Today, four northwest New Mexico community groups, along with the Coalition for Clean Affordable Energy (CCAE), joined an appeal to the state’s Supreme Court challenging the rejection of a merger between PNM Resources and Avangrid, a global leader in renewable energy. Through their participation in last year’s merger case, these groups secured commitments for significant public investment and economic transition for the Four Corners communities impacted by over 50 years of pollution from PNM’s coal-burning power plants (see background section below).

Had the Public Regulation Commission approved the merger, the merged company would have been responsible for fulfilling those commitments. These included $12.5 million in community-managed just transition funding that would have major economic and environmental benefits in the Four Corners region, and, in particular, in Tribal communities that have long shouldered the impacts of PNM’s coal-fired power plants. Without substantial community investments towards a just transition, a safer, healthier renewable energy economy will remain out of reach for the people living near the locus of New Mexico’s historic coal-based electric generation.

“We’re joining this appeal to ensure that Diné communities have a seat at the table in any future negotiations resulting from the Court’s decision on the merger,” said Robyn Jackson, interim executive director of Diné C.A.R.E. “We are the only parties to the PRC case that have achieved tangible results and provisions for this region—the region that we come from and work in. Anyone who supports indigenous community rights, self-determination, and a just transition for the Four Corners should be supporting our intervenor groups.”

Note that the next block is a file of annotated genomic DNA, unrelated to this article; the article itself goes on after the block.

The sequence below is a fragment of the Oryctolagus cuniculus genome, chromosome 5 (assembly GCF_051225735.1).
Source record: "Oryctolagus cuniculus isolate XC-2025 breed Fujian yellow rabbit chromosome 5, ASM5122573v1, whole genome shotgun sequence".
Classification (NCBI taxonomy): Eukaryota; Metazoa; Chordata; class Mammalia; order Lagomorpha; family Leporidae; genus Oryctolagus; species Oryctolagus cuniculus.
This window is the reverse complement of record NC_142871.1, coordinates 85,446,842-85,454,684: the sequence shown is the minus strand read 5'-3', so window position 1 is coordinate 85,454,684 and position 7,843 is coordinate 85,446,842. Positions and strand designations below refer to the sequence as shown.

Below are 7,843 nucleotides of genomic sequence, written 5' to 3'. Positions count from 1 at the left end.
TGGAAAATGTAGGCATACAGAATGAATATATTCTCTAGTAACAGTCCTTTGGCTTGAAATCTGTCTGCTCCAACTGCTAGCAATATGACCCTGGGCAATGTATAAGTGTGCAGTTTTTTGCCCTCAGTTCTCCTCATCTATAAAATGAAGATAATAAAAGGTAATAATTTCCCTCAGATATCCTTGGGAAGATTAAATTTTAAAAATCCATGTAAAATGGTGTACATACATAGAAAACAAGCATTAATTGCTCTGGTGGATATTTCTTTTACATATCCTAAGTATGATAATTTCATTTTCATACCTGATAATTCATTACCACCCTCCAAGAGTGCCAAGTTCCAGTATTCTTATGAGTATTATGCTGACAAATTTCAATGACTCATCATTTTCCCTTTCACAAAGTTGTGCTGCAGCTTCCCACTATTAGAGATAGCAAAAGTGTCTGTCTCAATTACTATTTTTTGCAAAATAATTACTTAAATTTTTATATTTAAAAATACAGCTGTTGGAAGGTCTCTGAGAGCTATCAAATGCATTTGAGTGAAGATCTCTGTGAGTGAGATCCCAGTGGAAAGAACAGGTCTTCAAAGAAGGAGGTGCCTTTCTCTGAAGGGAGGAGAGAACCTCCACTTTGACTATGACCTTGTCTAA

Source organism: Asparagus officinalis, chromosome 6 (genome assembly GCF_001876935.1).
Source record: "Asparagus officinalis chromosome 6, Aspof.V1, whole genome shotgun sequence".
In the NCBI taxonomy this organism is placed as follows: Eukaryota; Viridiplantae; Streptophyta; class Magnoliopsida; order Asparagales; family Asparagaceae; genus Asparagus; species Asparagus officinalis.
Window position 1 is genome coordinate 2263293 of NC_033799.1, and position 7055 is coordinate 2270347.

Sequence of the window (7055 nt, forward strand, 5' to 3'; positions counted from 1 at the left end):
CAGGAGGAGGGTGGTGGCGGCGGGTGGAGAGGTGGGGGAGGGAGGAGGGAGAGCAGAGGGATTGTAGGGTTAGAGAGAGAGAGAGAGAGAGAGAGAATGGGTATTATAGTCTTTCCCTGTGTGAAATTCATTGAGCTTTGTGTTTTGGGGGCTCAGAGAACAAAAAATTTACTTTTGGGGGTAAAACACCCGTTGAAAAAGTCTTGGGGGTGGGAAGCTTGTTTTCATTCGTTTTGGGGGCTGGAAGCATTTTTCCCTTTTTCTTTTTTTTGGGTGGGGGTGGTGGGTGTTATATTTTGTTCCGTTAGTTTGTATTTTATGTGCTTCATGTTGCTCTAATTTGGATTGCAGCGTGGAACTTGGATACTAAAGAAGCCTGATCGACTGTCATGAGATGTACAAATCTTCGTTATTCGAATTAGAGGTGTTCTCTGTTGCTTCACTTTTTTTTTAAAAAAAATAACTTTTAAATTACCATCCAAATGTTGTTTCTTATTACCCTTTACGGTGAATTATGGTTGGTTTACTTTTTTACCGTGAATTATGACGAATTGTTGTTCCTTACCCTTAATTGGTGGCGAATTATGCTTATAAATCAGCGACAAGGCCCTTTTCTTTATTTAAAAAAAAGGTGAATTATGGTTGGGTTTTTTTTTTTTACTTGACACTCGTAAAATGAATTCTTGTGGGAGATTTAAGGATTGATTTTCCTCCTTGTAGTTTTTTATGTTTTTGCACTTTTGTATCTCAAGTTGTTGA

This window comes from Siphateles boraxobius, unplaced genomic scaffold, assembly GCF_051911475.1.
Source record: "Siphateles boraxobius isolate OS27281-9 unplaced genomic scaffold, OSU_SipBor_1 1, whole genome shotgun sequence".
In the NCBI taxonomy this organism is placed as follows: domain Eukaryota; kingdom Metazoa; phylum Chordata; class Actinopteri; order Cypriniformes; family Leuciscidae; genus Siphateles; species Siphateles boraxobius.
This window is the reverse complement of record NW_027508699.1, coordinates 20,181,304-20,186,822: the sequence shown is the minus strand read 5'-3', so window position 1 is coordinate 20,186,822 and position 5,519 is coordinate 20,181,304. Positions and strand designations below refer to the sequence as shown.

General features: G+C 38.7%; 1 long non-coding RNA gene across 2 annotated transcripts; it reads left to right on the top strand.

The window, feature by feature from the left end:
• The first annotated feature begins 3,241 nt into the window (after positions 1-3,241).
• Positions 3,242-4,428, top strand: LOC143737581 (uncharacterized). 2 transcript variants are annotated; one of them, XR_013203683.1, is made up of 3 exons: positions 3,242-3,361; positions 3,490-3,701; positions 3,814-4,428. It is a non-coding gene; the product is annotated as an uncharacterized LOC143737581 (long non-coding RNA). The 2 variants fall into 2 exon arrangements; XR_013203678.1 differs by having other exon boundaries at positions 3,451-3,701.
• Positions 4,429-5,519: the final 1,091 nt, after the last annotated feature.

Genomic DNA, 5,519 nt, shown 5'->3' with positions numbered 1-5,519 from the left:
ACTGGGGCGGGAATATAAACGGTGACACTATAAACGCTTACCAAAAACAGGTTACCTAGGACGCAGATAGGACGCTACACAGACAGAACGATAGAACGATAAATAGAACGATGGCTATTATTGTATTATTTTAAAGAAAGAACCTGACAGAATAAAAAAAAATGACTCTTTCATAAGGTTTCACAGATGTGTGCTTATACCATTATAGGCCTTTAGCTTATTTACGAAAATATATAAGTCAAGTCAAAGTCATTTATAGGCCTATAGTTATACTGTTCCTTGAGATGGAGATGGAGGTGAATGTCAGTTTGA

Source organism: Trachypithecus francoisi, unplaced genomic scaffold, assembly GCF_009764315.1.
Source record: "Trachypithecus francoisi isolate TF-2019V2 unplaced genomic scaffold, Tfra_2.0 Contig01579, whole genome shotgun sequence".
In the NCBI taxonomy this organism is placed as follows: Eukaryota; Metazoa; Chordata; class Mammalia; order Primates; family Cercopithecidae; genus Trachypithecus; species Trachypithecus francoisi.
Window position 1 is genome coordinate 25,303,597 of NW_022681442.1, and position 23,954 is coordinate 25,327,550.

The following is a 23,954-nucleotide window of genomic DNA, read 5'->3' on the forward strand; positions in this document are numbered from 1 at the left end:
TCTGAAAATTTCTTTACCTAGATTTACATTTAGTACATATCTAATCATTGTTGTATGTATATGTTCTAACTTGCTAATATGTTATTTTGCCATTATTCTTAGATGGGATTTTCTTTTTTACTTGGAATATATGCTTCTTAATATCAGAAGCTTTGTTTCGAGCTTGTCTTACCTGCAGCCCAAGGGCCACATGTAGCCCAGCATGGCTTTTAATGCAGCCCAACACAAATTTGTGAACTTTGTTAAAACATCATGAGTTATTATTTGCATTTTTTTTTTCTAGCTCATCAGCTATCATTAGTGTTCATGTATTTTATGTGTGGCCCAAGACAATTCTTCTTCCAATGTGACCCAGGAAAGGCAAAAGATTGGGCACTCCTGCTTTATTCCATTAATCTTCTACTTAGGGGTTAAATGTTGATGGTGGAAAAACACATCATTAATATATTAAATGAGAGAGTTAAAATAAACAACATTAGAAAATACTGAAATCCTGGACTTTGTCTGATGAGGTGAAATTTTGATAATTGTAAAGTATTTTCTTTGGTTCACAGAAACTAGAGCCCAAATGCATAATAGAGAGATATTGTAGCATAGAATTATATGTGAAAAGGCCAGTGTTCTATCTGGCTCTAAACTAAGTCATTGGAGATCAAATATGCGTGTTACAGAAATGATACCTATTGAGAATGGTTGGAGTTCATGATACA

“We got involved in this conversation from the start because we are concerned about the Navajo Nation’s opportunity to transition away from coal,” said Nicole Horseherder, executive director of Tó Nizhóní Aní. “That’s how we were able to get firm commitments for renewables and transition resources for impacted communities. It’s how we got commitments for 200 megawatts of renewable energy for the Navajo Nation and $12.5 million in transition funding. This is just the first step in recognizing how important transition is and how important support is to impacted communities in the area—and there is still more to do. As a community organization we want to stay committed to ongoing dialogue and the chance to shape the outcome. We will continue to advocate all the way through for the things that are most important to us. We support the merger because we want to see a renewable energy company retire all 100% of its coal shares and reinvest 100% to renewable energy. This way, all stakeholders benefit, not just PNM ratepayers and owners.”